This summer, on Sunday, July 30, for the first time, an orca ventured into the waters of the Bay of Algeciras and had a confrontation with a sailboat located between the southern end of the isolated dike of the port of Algeciras and the port of La Línea.
Upon noticing the cetacean approaching, the boat reversed, and the vessel only suffered damage to the paint on its hull. Sailors have discovered that reversing can dissuade orcas. Recently, some sailboats are also throwing firecrackers attached to lead pieces into the water to explode in the sea and scare away the animals.
Throughout July, a group of orcas has moved from the coast of Barbate to the area of Estepona and Marbella, crossing the Strait. However, until last Sunday, no cetaceans had entered the Bay of Algeciras.
The reason for the departure from Atlantic waters may be related to the appearance of a family of "native" or resident tuna that lives year-round in the western Mediterranean - on the eastern side of the Rock of Gibraltar - thanks to the presence of warmer waters with sufficient food.
In any case, the recent interactions between sailboats and orcas off the coasts of La Línea, Sotogrande, and Estepona are not yet reflected in the maps published by the Ministry for Ecological Transition and Demographic Challenge (Miteco).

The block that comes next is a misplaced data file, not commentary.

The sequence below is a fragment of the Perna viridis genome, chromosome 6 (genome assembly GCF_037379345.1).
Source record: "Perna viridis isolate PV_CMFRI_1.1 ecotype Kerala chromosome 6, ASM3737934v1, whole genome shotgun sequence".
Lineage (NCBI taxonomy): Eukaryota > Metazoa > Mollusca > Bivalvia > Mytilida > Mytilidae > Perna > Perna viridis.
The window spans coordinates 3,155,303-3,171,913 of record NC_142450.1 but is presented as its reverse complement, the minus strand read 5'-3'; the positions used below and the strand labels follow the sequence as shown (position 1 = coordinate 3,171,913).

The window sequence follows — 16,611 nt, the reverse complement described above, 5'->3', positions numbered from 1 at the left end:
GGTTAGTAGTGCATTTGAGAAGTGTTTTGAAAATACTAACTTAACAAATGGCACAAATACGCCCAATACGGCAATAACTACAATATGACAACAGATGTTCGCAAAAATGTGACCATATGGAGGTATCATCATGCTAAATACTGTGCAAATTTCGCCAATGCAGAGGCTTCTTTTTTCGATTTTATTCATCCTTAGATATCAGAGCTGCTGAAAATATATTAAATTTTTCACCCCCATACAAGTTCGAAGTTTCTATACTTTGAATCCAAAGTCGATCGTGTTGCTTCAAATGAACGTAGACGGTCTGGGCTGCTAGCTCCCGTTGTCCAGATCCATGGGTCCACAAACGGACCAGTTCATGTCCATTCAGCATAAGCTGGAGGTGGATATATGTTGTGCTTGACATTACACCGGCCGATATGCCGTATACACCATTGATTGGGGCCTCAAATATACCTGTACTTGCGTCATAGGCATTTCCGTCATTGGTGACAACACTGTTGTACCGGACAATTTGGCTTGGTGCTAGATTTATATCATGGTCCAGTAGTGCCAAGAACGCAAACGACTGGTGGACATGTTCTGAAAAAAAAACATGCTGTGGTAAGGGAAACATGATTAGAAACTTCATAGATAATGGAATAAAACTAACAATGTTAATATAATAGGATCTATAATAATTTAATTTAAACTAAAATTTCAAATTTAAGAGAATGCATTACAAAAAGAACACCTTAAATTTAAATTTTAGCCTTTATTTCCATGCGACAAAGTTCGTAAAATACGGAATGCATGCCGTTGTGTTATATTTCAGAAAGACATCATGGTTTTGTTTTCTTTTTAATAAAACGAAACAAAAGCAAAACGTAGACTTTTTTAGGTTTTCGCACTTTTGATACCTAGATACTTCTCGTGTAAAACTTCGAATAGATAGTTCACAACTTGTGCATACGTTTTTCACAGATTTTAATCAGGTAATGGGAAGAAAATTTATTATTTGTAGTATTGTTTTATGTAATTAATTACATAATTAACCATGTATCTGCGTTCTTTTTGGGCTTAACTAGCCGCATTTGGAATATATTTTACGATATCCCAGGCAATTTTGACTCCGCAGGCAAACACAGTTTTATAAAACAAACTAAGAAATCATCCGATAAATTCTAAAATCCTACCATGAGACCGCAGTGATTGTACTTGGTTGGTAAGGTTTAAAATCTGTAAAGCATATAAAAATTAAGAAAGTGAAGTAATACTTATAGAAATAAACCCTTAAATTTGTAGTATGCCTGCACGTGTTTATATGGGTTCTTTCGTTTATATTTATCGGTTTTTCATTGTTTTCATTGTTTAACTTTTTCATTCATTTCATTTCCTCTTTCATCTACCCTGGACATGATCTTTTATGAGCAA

The latest data from Miteco is from July 26, where they indicate the surroundings of Tarifa and Barbate as the only areas where it is possible to find cetaceans, according to information provided through satellite tracking.
One tagged orca
When consulted by Europa Sur, the ministry explains that the tagging done "on the first orca is still transmitting." And they add: "The group of orcas we were monitoring is currently in French waters."
Miteco is collaborating with Circe, an association based in Algeciras dedicated to the conservation and study of cetaceans, for the tagging of a maximum of six orcas with the aim of understanding their habitat use throughout the year. "New tagging will continue to be carried out when the opportunity arises, considering the distribution of the group, as well as the sea conditions, which do not always allow for safe tagging for both professionals and animals," clarifies the Ministry for Ecological Transition in response to this newspaper.
On July 14, Circe announced on their social media that they were launching a new campaign to track the orcas. "We will deploy a series of devices that will allow us to better understand their hunting strategies," they added.